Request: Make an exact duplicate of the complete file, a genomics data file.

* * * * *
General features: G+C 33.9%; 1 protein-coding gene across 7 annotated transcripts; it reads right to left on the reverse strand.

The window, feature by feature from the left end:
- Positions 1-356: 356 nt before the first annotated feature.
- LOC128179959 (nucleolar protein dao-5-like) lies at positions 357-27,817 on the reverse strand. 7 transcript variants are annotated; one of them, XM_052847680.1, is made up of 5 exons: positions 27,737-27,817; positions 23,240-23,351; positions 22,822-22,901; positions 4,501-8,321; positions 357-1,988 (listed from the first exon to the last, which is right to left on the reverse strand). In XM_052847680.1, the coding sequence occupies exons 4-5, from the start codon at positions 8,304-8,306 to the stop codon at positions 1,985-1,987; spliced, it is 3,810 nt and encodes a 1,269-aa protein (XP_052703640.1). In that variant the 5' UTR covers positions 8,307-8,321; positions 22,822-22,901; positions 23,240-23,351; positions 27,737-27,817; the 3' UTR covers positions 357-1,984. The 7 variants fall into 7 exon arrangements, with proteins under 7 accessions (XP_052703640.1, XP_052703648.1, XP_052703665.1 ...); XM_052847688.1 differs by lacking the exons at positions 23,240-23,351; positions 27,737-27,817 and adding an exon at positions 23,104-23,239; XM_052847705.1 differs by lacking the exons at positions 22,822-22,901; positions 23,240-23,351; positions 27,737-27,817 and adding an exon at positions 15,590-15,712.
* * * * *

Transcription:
General features: G+C 33.9%; 1 protein-coding gene across 7 annotated transcripts; it reads right to left on the reverse strand.

The window, feature by feature from the left end:
- Positions 1-356: 356 nt before the first annotated feature.
- LOC128179959 (nucleolar protein dao-5-like) lies at positions 357-27,817 on the reverse strand. 7 transcript variants are annotated; one of them, XM_052847680.1, is made up of 5 exons: positions 27,737-27,817; positions 23,240-23,351; positions 22,822-22,901; positions 4,501-8,321; positions 357-1,988 (listed from the first exon to the last, which is right to left on the reverse strand). In XM_052847680.1, the coding sequence occupies exons 4-5, from the start codon at positions 8,304-8,306 to the stop codon at positions 1,985-1,987; spliced, it is 3,810 nt and encodes a 1,269-aa protein (XP_052703640.1). In that variant the 5' UTR covers positions 8,307-8,321; positions 22,822-22,901; positions 23,240-23,351; positions 27,737-27,817; the 3' UTR covers positions 357-1,984. The 7 variants fall into 7 exon arrangements, with proteins under 7 accessions (XP_052703640.1, XP_052703648.1, XP_052703665.1 ...); XM_052847688.1 differs by lacking the exons at positions 23,240-23,351; positions 27,737-27,817 and adding an exon at positions 23,104-23,239; XM_052847705.1 differs by lacking the exons at positions 22,822-22,901; positions 23,240-23,351; positions 27,737-27,817 and adding an exon at positions 15,590-15,712.